Despite the relatively simple ingredients involved, Mediterranean food is surprisingly hit-or-miss. A lot of places err too much on the side of blandness, and others just flat out get it wrong. The Greek Bistro in Kihei avoids this common conundrum and is a definite must for fans of southern European fare.
Not unlike the cuisine it serves—which is often overshadowed by the ubiquitous eats from nearby Italy—The Greek Bistro is tucked away behind the formidable and popular upstairs-downstairs combo of Fred’s and Moose McGillycuddy’s. Though it doesn’t have the same visibility, and the ocean view is a tad obscured, the space is quite nice. Tables are scattered throughout several interconnected, brightly painted open-air rooms that surround a covered bar. Large clay pots along the railing contain various plants and, on our visit, a drowsy orange and white cat who looked like he’d had his belly rubbed by a tourist or two.
The menu isn’t loaded with choices, which is actually a good thing for me. I tend to be an indecisive orderer, changing my mind multiple times up until the moment the server puts pen to pad. Here, my decision was made the moment I spotted spanakopita.
For those unfamiliar, spanakopita is a thin phyllo dough pastry usually filled with spinach and various cheeses. To call yourself a Greek restaurant you must nail this dish, and the Bistro does. The pastry was flaky but held together and the filling—a mix of caramelized onions, Parmesan and feta—was deliciously gooey.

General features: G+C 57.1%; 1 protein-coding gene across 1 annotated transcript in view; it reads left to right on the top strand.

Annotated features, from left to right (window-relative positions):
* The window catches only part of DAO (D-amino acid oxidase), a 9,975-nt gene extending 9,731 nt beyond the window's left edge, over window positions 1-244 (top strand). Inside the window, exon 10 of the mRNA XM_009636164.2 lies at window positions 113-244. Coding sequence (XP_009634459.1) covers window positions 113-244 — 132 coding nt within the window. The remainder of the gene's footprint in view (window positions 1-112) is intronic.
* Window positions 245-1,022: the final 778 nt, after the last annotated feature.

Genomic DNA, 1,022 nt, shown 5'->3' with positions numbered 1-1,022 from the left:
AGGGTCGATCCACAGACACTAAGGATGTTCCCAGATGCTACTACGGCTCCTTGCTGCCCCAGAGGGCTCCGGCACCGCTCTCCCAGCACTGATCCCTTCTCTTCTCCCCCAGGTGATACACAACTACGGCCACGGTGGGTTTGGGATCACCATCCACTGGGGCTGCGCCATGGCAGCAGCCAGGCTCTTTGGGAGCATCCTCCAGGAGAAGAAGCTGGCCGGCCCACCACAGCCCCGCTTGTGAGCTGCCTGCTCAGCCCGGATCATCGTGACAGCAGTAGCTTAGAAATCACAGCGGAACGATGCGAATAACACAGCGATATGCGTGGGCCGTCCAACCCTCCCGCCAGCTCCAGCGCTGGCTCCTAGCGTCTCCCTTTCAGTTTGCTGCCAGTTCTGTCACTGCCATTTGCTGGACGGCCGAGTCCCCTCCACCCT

Two of my companions opted for the Greek combo, which features one instead of two spanakopita and a skewer of lamb souvlaki. The lamb was tender and not overcooked as it sometimes is (many establishments are less skilled with lamb than beef, which makes sense in our cow-centric culture). All dinners are served with a side of either rice or roasted red potatoes.
The youngest member of our bunch ordered the ziziki bread, pita coated in melted mozzarella, cheddar and feta served with a tzatziki dipping sauce. It’d make for a fine pupu but in this case played the role of a personal pizza for a hungry keiki.
For dessert I went with the baklava, a rich, dense pastry filled with chopped nuts and, in this case, a hefty dose of cinnamon that bordered on overpowering but won me over after a few bites. Others at the table opted for the cheesecake drizzled in strawberry sauce, which I of course had to sample for journalistic purposes.
With entrees that average around $20, the Bistro isn’t the place to pop in for a snack on your way to the beach. But it also won’t break the bank, and the fare is good enough to justify the price. I said Mediterranean food is hit-or-miss—in this case, it’s a hit. MTW